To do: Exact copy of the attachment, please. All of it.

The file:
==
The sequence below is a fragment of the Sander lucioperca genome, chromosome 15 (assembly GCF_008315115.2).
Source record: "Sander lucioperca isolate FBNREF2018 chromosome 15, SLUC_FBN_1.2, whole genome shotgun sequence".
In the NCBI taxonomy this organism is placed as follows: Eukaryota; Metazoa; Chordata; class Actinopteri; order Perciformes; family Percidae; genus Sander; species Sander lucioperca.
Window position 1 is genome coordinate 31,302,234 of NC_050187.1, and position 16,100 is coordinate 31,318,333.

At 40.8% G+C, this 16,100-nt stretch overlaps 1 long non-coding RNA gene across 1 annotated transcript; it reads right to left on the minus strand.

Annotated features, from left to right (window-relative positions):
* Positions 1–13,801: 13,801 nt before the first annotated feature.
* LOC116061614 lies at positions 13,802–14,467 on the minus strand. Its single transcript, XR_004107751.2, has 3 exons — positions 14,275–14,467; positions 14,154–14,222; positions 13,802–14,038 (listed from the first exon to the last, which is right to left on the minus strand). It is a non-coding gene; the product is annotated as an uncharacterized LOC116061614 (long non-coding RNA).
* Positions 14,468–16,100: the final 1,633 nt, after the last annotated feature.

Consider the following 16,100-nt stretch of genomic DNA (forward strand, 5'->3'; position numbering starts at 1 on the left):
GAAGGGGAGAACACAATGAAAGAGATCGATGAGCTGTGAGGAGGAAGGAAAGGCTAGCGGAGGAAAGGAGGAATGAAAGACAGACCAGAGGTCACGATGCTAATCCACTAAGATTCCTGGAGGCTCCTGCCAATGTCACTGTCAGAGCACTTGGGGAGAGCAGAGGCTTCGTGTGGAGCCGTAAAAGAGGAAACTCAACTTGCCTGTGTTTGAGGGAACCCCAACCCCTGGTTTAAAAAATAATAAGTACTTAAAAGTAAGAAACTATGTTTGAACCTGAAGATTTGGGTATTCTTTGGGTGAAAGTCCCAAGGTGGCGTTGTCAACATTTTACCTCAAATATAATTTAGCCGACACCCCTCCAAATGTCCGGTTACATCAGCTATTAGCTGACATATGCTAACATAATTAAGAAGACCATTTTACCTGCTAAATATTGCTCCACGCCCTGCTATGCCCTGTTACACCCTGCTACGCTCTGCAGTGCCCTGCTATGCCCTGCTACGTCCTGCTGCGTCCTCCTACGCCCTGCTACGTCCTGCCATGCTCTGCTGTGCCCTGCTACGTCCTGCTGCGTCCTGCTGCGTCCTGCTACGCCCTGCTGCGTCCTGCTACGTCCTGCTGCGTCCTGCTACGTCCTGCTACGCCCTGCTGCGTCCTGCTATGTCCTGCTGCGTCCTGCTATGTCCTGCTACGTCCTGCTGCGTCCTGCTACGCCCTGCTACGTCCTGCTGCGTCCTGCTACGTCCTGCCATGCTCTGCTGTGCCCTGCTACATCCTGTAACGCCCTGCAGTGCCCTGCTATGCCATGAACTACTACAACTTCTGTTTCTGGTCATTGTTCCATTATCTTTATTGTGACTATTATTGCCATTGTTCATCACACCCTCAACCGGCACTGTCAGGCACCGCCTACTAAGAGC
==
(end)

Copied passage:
The sequence below is a fragment of the Sander lucioperca genome, chromosome 15 (assembly GCF_008315115.2).
Source record: "Sander lucioperca isolate FBNREF2018 chromosome 15, SLUC_FBN_1.2, whole genome shotgun sequence".
In the NCBI taxonomy this organism is placed as follows: Eukaryota; Metazoa; Chordata; class Actinopteri; order Perciformes; family Percidae; genus Sander; species Sander lucioperca.
Window position 1 is genome coordinate 31,302,234 of NC_050187.1, and position 16,100 is coordinate 31,318,333.

At 40.8% G+C, this 16,100-nt stretch overlaps 1 long non-coding RNA gene across 1 annotated transcript; it reads right to left on the minus strand.

Annotated features, from left to right (window-relative positions):
* Positions 1–13,801: 13,801 nt before the first annotated feature.
* LOC116061614 lies at positions 13,802–14,467 on the minus strand. Its single transcript, XR_004107751.2, has 3 exons — positions 14,275–14,467; positions 14,154–14,222; positions 13,802–14,038 (listed from the first exon to the last, which is right to left on the minus strand). It is a non-coding gene; the product is annotated as an uncharacterized LOC116061614 (long non-coding RNA).
* Positions 14,468–16,100: the final 1,633 nt, after the last annotated feature.

Consider the following 16,100-nt stretch of genomic DNA (forward strand, 5'->3'; position numbering starts at 1 on the left):
GAAGGGGAGAACACAATGAAAGAGATCGATGAGCTGTGAGGAGGAAGGAAAGGCTAGCGGAGGAAAGGAGGAATGAAAGACAGACCAGAGGTCACGATGCTAATCCACTAAGATTCCTGGAGGCTCCTGCCAATGTCACTGTCAGAGCACTTGGGGAGAGCAGAGGCTTCGTGTGGAGCCGTAAAAGAGGAAACTCAACTTGCCTGTGTTTGAGGGAACCCCAACCCCTGGTTTAAAAAATAATAAGTACTTAAAAGTAAGAAACTATGTTTGAACCTGAAGATTTGGGTATTCTTTGGGTGAAAGTCCCAAGGTGGCGTTGTCAACATTTTACCTCAAATATAATTTAGCCGACACCCCTCCAAATGTCCGGTTACATCAGCTATTAGCTGACATATGCTAACATAATTAAGAAGACCATTTTACCTGCTAAATATTGCTCCACGCCCTGCTATGCCCTGTTACACCCTGCTACGCTCTGCAGTGCCCTGCTATGCCCTGCTACGTCCTGCTGCGTCCTCCTACGCCCTGCTACGTCCTGCCATGCTCTGCTGTGCCCTGCTACGTCCTGCTGCGTCCTGCTGCGTCCTGCTACGCCCTGCTGCGTCCTGCTACGTCCTGCTGCGTCCTGCTACGTCCTGCTACGCCCTGCTGCGTCCTGCTATGTCCTGCTGCGTCCTGCTATGTCCTGCTACGTCCTGCTGCGTCCTGCTACGCCCTGCTACGTCCTGCTGCGTCCTGCTACGTCCTGCCATGCTCTGCTGTGCCCTGCTACATCCTGTAACGCCCTGCAGTGCCCTGCTATGCCATGAACTACTACAACTTCTGTTTCTGGTCATTGTTCCATTATCTTTATTGTGACTATTATTGCCATTGTTCATCACACCCTCAACCGGCACTGTCAGGCACCGCCTACTAAGAGC